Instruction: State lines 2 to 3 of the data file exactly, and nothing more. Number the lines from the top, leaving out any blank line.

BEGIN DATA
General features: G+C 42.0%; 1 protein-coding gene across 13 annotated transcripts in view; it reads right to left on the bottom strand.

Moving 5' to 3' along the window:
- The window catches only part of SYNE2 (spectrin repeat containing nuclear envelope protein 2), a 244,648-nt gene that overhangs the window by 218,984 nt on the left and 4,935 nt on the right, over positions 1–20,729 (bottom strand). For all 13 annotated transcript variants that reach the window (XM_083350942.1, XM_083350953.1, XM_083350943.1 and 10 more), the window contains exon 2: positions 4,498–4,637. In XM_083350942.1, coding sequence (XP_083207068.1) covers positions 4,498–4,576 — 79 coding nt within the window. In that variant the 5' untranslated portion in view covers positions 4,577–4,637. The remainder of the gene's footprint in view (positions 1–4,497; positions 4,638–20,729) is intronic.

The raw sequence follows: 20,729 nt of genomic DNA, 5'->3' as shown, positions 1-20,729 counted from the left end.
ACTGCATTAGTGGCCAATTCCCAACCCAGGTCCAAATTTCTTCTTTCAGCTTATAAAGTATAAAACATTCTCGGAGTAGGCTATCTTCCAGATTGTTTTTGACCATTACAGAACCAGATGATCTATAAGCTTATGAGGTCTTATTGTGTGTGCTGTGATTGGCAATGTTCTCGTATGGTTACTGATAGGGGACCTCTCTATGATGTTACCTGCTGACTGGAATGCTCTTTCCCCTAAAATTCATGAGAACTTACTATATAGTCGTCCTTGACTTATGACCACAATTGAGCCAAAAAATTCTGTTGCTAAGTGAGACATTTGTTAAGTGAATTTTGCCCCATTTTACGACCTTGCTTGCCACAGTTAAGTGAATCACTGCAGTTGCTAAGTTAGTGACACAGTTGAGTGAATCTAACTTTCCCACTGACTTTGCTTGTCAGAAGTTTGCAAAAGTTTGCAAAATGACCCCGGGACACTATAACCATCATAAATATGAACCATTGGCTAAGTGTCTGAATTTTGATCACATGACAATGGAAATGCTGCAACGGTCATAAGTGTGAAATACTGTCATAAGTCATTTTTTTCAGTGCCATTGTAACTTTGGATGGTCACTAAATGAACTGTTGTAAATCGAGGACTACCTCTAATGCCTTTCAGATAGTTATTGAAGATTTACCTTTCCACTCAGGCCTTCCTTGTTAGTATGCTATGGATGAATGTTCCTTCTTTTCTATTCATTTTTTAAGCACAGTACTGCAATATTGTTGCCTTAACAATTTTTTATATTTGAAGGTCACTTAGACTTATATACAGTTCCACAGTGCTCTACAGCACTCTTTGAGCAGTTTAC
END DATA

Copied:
Moving 5' to 3' along the window:
- The window catches only part of SYNE2 (spectrin repeat containing nuclear envelope protein 2), a 244,648-nt gene that overhangs the window by 218,984 nt on the left and 4,935 nt on the right, over positions 1–20,729 (bottom strand). For all 13 annotated transcript variants that reach the window (XM_083350942.1, XM_083350953.1, XM_083350943.1 and 10 more), the window contains exon 2: positions 4,498–4,637. In XM_083350942.1, coding sequence (XP_083207068.1) covers positions 4,498–4,576 — 79 coding nt within the window. In that variant the 5' untranslated portion in view covers positions 4,577–4,637. The remainder of the gene's footprint in view (positions 1–4,497; positions 4,638–20,729) is intronic.